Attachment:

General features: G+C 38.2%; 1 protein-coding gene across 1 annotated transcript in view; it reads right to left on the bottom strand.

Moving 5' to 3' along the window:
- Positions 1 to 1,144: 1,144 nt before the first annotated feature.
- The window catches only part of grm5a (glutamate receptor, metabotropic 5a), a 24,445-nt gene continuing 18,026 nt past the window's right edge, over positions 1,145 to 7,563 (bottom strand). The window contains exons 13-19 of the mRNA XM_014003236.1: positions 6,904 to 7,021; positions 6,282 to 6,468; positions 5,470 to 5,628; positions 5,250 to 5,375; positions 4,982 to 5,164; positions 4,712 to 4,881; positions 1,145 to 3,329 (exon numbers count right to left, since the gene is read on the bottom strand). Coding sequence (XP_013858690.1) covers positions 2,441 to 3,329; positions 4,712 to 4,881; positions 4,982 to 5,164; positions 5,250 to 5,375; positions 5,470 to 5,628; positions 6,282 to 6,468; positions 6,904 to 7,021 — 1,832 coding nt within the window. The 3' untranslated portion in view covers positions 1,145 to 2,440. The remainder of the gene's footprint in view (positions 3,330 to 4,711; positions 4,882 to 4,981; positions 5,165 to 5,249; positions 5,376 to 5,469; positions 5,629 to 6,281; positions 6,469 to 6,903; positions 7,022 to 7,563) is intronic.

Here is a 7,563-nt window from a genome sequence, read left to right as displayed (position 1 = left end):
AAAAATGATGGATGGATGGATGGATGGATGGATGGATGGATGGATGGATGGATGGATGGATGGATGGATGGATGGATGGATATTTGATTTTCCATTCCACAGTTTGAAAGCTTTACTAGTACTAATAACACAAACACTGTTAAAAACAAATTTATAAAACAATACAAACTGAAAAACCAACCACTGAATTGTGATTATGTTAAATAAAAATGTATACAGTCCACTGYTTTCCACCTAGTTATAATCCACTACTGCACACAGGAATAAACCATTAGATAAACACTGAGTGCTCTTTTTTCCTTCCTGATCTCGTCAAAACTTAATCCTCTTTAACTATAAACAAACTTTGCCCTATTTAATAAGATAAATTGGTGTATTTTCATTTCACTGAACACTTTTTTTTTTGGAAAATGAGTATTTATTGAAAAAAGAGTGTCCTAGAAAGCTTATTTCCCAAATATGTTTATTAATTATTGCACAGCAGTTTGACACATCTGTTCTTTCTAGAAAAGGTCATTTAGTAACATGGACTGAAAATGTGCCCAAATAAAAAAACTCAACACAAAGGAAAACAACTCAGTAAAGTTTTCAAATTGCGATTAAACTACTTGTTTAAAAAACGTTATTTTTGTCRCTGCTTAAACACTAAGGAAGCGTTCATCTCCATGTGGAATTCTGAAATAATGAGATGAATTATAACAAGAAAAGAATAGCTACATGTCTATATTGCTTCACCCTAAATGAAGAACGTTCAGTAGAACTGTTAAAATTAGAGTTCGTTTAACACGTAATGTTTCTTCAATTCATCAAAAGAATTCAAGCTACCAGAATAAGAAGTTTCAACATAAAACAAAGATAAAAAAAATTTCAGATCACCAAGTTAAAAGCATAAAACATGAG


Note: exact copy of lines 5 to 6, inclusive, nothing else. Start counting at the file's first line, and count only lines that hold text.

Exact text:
Here is a 7,563-nt window from a genome sequence, read left to right as displayed (position 1 = left end):
AAAAATGATGGATGGATGGATGGATGGATGGATGGATGGATGGATGGATGGATGGATGGATGGATGGATGGATGGATGGATATTTGATTTTCCATTCCACAGTTTGAAAGCTTTACTAGTACTAATAACACAAACACTGTTAAAAACAAATTTATAAAACAATACAAACTGAAAAACCAACCACTGAATTGTGATTATGTTAAATAAAAATGTATACAGTCCACTGYTTTCCACCTAGTTATAATCCACTACTGCACACAGGAATAAACCATTAGATAAACACTGAGTGCTCTTTTTTCCTTCCTGATCTCGTCAAAACTTAATCCTCTTTAACTATAAACAAACTTTGCCCTATTTAATAAGATAAATTGGTGTATTTTCATTTCACTGAACACTTTTTTTTTTGGAAAATGAGTATTTATTGAAAAAAGAGTGTCCTAGAAAGCTTATTTCCCAAATATGTTTATTAATTATTGCACAGCAGTTTGACACATCTGTTCTTTCTAGAAAAGGTCATTTAGTAACATGGACTGAAAATGTGCCCAAATAAAAAAACTCAACACAAAGGAAAACAACTCAGTAAAGTTTTCAAATTGCGATTAAACTACTTGTTTAAAAAACGTTATTTTTGTCRCTGCTTAAACACTAAGGAAGCGTTCATCTCCATGTGGAATTCTGAAATAATGAGATGAATTATAACAAGAAAAGAATAGCTACATGTCTATATTGCTTCACCCTAAATGAAGAACGTTCAGTAGAACTGTTAAAATTAGAGTTCGTTTAACACGTAATGTTTCTTCAATTCATCAAAAGAATTCAAGCTACCAGAATAAGAAGTTTCAACATAAAACAAAGATAAAAAAAATTTCAGATCACCAAGTTAAAAGCATAAAACATGAG